Twilight Prisoners:The Rise of the Hindu Right and the Fall of India

Siddhartha Deb, Haymarket Books, forthcoming

I am an academic-manque, who made it only as far as a master’s in South Asian studies.  My master’s thesis was about the rise of Hindutva in the US and, relatedly, about a particularly cussed habit of Indians in the diaspora to accuse others of being “non-Indian” if they didn’t follow particular religious and cultural principles or constant exert chest-thumping “patriotism.”  I coined the term “Diasporic Insult” to suggest that such an accusation- that an Indian could be “non-Indian” based only on disagreement or non-conformism to Hindutva- was an insult only possible in the diaspora; after all, in India everyone is an Indian, by definition.

Twilight Prisoners

I thought it was a clever construct, but I was naïve.  Though I knew Indians in India often invoked the foreign hand and that many Hindu Indians suggested that Muslims (and to a lesser degree Christians) were not “real” Indians, I had no idea how deep the idea ran and how damning the insult would become.  The Diasporic Insult was also the Home Insult and being insulted at home can mean everything from harassment to murder.  We are at the point of incipient fascism that evinces a genteel front abroad and strategically masks itself as a bulwark to China; as such, India, and its Prime Minister- with his l’etat c’est moi delusions- are lauded in the West. 

Against the backdrop of 10 years of Modi rule and the absolute dominance of the BJP in the body politic (certainly in the North), Siddhartha Deb has written a blockbuster series of essays on the erosion of India and the rise of the Hindu Right.  Both the virulence and the scale of the latter has eclipsed anything that has gone before in India; the assault appears to be across institutions, culture, and geography, ably abetted by a well-heeled diaspora that ironically flourishes in the (still) liberal West while egging on the destroyers of liberalism in India.  Basic to this, as Deb points out in lapidary prose, is the utter degradation of India’s poor and minorities.

Deb’s oeuvre is remarkable and his analysis original.  He doesn’t fit into the straight-jacket of the BJP narrative which holds that if you are against the party or its brand of Hindutva you are either a “Congresswalla” or “Anti-Indian.”  Deb is equally mordant when discussing the (Congress) government reaction to the Bhopal massacre in 1984 as he is to discussing the open-season on journalists, a sine qua non of BJP Raj since 2014.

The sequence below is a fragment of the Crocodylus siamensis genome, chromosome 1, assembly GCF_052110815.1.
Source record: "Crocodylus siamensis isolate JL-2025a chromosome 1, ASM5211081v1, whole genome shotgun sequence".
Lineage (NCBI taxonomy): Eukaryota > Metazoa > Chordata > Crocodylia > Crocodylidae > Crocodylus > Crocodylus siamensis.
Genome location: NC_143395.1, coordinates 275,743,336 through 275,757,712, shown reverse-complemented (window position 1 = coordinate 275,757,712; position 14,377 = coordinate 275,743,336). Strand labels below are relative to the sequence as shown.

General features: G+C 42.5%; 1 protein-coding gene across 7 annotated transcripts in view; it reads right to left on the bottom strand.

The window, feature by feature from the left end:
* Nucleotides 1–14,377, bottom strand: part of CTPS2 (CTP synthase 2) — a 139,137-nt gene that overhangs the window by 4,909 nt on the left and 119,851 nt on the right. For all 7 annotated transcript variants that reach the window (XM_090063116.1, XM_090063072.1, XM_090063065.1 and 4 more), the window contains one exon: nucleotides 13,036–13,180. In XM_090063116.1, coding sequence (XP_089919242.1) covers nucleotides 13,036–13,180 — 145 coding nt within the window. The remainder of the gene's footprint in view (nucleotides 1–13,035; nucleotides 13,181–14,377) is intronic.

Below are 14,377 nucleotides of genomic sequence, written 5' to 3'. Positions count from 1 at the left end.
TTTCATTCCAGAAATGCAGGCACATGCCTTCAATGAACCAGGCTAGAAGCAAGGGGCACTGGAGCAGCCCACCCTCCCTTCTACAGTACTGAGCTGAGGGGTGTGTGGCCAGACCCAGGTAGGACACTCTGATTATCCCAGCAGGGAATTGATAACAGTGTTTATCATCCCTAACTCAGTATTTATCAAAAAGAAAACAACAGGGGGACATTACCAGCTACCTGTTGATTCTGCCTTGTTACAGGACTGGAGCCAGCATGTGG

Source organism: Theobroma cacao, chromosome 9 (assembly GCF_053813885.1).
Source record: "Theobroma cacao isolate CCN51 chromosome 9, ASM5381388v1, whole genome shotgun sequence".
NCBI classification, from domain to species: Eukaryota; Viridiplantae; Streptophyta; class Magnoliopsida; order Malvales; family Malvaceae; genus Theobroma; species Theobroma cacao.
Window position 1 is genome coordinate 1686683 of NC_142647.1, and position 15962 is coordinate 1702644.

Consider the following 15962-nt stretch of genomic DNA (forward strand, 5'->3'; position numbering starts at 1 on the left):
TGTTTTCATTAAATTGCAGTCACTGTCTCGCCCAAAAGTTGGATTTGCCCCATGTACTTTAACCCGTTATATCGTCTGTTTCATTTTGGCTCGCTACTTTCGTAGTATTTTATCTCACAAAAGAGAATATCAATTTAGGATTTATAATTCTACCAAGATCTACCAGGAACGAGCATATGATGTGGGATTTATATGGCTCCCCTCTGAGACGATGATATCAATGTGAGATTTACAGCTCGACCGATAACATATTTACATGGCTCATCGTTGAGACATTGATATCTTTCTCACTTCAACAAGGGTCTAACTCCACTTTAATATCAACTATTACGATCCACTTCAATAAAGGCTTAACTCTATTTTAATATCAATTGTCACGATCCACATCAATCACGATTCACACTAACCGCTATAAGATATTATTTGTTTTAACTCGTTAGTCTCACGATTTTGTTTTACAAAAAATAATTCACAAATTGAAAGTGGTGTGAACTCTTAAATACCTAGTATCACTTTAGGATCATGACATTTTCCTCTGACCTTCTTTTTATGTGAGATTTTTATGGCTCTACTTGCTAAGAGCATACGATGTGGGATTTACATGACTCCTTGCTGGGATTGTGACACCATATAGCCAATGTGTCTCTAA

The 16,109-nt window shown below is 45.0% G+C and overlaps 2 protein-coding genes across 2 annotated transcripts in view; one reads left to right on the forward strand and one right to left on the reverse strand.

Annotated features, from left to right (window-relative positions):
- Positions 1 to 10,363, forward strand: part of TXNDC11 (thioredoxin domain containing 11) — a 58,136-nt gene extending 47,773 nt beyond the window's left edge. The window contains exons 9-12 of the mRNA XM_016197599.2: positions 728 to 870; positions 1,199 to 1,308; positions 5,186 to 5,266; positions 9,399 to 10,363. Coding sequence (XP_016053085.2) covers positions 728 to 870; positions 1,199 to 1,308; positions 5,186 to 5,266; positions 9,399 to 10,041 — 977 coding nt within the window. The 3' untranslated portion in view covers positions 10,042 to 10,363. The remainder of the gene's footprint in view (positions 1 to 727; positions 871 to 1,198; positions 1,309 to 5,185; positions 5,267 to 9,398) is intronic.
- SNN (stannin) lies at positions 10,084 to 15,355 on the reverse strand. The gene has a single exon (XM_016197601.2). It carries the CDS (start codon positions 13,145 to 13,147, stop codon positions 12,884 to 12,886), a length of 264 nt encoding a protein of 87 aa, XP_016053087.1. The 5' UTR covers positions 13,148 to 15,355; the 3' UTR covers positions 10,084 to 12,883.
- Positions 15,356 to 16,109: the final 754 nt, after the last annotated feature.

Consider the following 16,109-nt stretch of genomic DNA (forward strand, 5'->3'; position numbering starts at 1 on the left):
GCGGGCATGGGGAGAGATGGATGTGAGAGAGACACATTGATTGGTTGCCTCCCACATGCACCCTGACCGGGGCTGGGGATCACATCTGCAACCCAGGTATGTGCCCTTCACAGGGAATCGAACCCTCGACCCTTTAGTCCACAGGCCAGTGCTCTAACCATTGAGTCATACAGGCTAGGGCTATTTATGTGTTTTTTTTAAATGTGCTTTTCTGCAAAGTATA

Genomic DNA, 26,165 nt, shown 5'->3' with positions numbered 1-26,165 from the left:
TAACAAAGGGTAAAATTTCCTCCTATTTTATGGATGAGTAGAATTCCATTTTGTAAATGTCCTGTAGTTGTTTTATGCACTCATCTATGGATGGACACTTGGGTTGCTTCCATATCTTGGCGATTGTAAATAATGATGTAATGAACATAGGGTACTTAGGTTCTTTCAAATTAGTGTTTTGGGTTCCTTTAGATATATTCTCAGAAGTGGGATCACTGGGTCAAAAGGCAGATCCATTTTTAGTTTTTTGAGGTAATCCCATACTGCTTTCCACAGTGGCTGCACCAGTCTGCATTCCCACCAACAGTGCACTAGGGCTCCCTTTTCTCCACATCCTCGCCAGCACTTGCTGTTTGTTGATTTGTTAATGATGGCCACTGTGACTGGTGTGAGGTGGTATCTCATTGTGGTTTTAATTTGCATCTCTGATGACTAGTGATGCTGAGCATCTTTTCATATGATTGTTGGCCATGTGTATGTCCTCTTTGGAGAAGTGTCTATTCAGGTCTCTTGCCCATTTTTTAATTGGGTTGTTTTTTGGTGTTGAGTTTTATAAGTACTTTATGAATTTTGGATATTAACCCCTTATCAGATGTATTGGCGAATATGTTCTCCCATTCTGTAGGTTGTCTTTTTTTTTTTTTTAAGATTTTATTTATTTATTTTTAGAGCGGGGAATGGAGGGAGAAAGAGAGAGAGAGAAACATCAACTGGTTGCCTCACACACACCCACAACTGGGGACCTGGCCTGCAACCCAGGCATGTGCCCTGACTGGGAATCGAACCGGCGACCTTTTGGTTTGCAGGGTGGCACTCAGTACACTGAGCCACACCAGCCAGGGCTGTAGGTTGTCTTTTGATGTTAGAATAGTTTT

“Twilight Prisoners” is broken into three parts, each with three essays.  The essays range from an analysis of Modi’s violence and rage to a critique of the Hindu Right’s delusions about ancient Indian science and technology.  Notable in the book of nine excellent essays are a moving piece on Manipur and one on the assassination of Gauri Lankesh.  Deb writes with an uncanny intelligence marked with a deep uneasiness about the state of Indian society.  Modern fascism has a moving target of hate which in the Indian context oscillates between Muslims, “Western” elites, farmers, the urban poor, lower castes, or Indians in the Eastern provinces.  The biggest target, though, is the Muslim community –that is being systematically disenfranchised.  The recent inauguration of the Ayodhya Temple has made it clear:  Modi’s India is to be a Hindu India, and everyone must pay unto it.  Any resistance will be met with harassment, violence, murder, and the sheer brunt of constant calumny. 

The last essay pays tribute to a timeless, eternal voice of reason and decency in India:  Arundhati Roy.  For years, as Deb notes, her’s and Pankaj Mishra’s were voices in the wilderness as it pertains to Western attention. 

“Twilight Prisoners” is a short, easily readable book that packs a powerful punch.  Likely due to its limited length, the book has one gap, though of course no author has the responsibility to include everything in a book.  I’d have liked to see one essay on the amazing work being done on the ground to oppose the neo-liberal Hindutva onslaught and reference to the work of people like P. Sainath and Jaideep Hardikar.  This is by no means a criticism of “Twilight Prisoners” but is, instead, a plea to live true to the powerful statement Deb makes at the end of his prologue:  “As long as there is resistance and remembrance, there is still hope.”      

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Romi Mahajan

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